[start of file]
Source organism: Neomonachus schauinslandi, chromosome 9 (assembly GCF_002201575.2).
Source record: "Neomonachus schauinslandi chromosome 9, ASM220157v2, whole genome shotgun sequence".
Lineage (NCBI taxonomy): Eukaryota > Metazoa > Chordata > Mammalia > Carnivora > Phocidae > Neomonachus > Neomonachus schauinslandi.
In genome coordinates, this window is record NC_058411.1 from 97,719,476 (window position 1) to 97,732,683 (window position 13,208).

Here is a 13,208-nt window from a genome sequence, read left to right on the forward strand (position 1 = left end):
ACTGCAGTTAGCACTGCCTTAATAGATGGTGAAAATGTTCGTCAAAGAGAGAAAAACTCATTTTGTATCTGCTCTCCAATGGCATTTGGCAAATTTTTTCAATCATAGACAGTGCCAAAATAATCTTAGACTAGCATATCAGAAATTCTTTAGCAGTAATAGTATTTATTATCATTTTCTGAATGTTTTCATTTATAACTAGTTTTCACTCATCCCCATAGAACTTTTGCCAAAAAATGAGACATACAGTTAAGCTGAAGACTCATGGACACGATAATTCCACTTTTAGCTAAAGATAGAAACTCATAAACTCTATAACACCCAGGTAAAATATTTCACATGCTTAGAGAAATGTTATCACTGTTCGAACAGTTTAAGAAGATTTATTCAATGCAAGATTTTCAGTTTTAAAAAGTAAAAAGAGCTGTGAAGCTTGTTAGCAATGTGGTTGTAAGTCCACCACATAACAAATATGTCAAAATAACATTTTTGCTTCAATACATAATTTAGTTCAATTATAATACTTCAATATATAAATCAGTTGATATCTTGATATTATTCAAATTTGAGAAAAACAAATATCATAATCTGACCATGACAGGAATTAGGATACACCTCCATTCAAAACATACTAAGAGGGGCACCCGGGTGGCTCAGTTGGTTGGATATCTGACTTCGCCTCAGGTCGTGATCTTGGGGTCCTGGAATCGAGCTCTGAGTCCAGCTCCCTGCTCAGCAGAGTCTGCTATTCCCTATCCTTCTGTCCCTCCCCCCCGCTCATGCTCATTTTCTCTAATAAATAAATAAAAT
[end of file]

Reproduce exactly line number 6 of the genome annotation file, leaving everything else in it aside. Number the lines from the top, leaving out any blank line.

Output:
ACTGCAGTTAGCACTGCCTTAATAGATGGTGAAAATGTTCGTCAAAGAGAGAAAAACTCATTTTGTATCTGCTCTCCAATGGCATTTGGCAAATTTTTTCAATCATAGACAGTGCCAAAATAATCTTAGACTAGCATATCAGAAATTCTTTAGCAGTAATAGTATTTATTATCATTTTCTGAATGTTTTCATTTATAACTAGTTTTCACTCATCCCCATAGAACTTTTGCCAAAAAATGAGACATACAGTTAAGCTGAAGACTCATGGACACGATAATTCCACTTTTAGCTAAAGATAGAAACTCATAAACTCTATAACACCCAGGTAAAATATTTCACATGCTTAGAGAAATGTTATCACTGTTCGAACAGTTTAAGAAGATTTATTCAATGCAAGATTTTCAGTTTTAAAAAGTAAAAAGAGCTGTGAAGCTTGTTAGCAATGTGGTTGTAAGTCCACCACATAACAAATATGTCAAAATAACATTTTTGCTTCAATACATAATTTAGTTCAATTATAATACTTCAATATATAAATCAGTTGATATCTTGATATTATTCAAATTTGAGAAAAACAAATATCATAATCTGACCATGACAGGAATTAGGATACACCTCCATTCAAAACATACTAAGAGGGGCACCCGGGTGGCTCAGTTGGTTGGATATCTGACTTCGCCTCAGGTCGTGATCTTGGGGTCCTGGAATCGAGCTCTGAGTCCAGCTCCCTGCTCAGCAGAGTCTGCTATTCCCTATCCTTCTGTCCCTCCCCCCCGCTCATGCTCATTTTCTCTAATAAATAAATAAAAT